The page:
• February 20, 2019
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Queens Chronicle

Congestion headache over transit funding

Queens officials want more details from MTA on a Manhattan toll plan

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Posted: Thursday, February 7, 2019 10:30 am | Updated: 12:55 pm, Thu Feb 14, 2019.

It seems that congestion pricing has become like a hot dog — many people say they like it, but they can’t quite tell you what it contains.

Last week, officials of the Metropolitan Transportation Authority and members of the Queens delegation to Albany exchanged frank words about the lack of details and who is to blame for the situation.

Transportation activists, environmental groups and the MTA itself have backed the idea of congestion pricing, which will, if implemented, charge tolls for drivers going into Manhattan south of 60th Street. Supporters claim the move will reduce traffic in Manhattan and create a stream of revenue for the MTA.

In a gathering at the Long Island Rail Road’s Jamaica Station last Friday, state Sens. John Liu (D-Bayside) and Leroy Comrie (D-St. Albans) were critical of testimony earlier in the week from the MTA before the Senate’s Transportation Committee, of which Liu is a member.

Patrick Foye, president of the MTA, told the committee that unless congestion pricing and other revenue streams are approved, fares could increase as much as 27 percent to cover anticipated costs — on top of fare and toll increases already being considered.

But Liu said when he pressed for more information, it was not forthcoming.

“I fully expect to have details,” Liu said. “How much will they charge? How much revenue will it raise?”

Assemblyman David Weprin (D-Fresh Meadows), a fierce opponent of congestion pricing based on principle, worries that the money will be spent with no oversight or accountability. He prefers measures such as reinstatement of a commuter tax.

Councilman Barry Grodenchik (D-Oakland Gardens) said he has a more parochial concern.

“My district has no subway stops and no LIRR stations,” he said. “They can’t give me details on how they want to spend the money ... I have to tell my residents what they get other than they have to pay more.”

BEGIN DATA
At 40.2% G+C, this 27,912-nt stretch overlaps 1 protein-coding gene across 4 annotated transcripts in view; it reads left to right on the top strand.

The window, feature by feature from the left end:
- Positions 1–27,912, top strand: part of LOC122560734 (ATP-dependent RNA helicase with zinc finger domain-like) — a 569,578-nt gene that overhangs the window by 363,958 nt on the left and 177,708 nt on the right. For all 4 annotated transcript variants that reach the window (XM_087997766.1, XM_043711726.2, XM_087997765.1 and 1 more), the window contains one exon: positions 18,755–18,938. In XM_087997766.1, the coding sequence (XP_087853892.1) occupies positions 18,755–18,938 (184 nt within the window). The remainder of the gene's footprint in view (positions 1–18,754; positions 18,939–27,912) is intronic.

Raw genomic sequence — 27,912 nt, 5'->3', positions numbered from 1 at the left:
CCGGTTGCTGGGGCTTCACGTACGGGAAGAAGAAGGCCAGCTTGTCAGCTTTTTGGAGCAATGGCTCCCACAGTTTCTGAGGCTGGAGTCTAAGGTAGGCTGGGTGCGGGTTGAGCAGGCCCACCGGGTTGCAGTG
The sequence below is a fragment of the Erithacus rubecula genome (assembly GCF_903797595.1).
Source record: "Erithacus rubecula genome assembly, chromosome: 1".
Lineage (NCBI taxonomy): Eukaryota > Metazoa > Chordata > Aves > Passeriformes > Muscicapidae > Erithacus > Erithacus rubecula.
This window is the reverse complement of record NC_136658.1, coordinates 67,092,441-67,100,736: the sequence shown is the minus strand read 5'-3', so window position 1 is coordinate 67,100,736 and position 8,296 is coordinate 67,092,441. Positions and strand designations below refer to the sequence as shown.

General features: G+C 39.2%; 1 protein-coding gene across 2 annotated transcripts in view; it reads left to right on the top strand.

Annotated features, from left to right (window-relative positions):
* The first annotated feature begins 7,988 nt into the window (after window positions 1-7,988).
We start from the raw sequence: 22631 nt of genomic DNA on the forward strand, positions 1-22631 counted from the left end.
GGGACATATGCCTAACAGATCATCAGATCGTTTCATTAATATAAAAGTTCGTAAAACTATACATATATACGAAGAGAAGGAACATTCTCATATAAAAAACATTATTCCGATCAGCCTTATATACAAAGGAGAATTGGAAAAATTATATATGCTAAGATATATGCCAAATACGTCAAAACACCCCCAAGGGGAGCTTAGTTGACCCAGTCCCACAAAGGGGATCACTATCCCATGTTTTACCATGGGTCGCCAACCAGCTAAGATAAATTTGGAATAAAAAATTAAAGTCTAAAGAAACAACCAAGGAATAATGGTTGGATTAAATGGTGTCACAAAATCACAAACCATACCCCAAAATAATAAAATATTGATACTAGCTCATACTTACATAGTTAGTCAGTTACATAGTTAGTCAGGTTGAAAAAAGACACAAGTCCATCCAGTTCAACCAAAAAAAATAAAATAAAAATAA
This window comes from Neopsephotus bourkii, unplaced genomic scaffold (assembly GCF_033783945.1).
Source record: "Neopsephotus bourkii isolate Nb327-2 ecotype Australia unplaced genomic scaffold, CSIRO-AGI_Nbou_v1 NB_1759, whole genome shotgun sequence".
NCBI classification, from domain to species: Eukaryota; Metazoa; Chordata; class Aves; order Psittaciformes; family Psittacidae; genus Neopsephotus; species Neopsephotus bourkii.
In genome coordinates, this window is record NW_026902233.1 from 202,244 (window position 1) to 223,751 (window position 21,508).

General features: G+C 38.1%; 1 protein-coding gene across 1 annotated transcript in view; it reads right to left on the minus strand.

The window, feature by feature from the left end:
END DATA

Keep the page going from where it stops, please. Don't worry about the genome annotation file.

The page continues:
Comrie was asked directly if it would not make more sense for the Legislature to draw up a plan with input and negotiations involving both the MTA and Gov. Cuomo. Comrie said the onus is on the MTA, which he said has claimed to have studied the matter in depth.

“If they want us to, we can do the studies and hold public hearings,” Comrie said.

At a separate press conference the day before, state Sen. Jessica Ramos (D-East Elmhurst) and Assemblyman Michael Den Dekker (D-East Elmhurst) said they do support congestion pricing in theory, but they also want more detail.

In an email to the Chronicle, an MTA spokesman said the agency is willing to meet the electeds halfway.

“We appreciate our legislative partners’ support for congestion pricing, which will bring desperately needed funds to modernize New York’s mass transit system while averting massive fare hikes,” he said. “We look forward to continuing discussions around congestion pricing.”

Gov. Cuomo’s office did not respond to an email requesting comment.

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Welcome to the discussion.


  • pvrjr posted at 9:05 am on Sat, Feb 9, 2019.

    pvrjr Posts: 278

    Sometimes, you have to focus on the lesser of two necessary evils to benefit millions of NYers while keeping the dysfunctional MTA finances in check. [wink]

  • stan chaz posted at 7:20 pm on Thu, Feb 7, 2019.

    stan chaz Posts: 17

    typo fixed
    This is ridiculous. With congestion pricing we’ll have the little guy and small businesses in the outer boroughs pay through the nose once again -- while the big guys, the large Manhattan businesses, Wall Street and the millionaires & billionaires who profit handsomely from the daily influx of humanity into Manhattan don’t pay anywhere near their fair share. The rich get richer and we get screwed. Turn that around and tax the ulta rich. For this is a grossly unfair burden on huge parts of the City and it’s unacceptable, unfair and discriminatory. There are more than enough tolls already strangling this City and its people. Don’t call it congestion pricing. Call it the Outer Borough Tax - and dump it.
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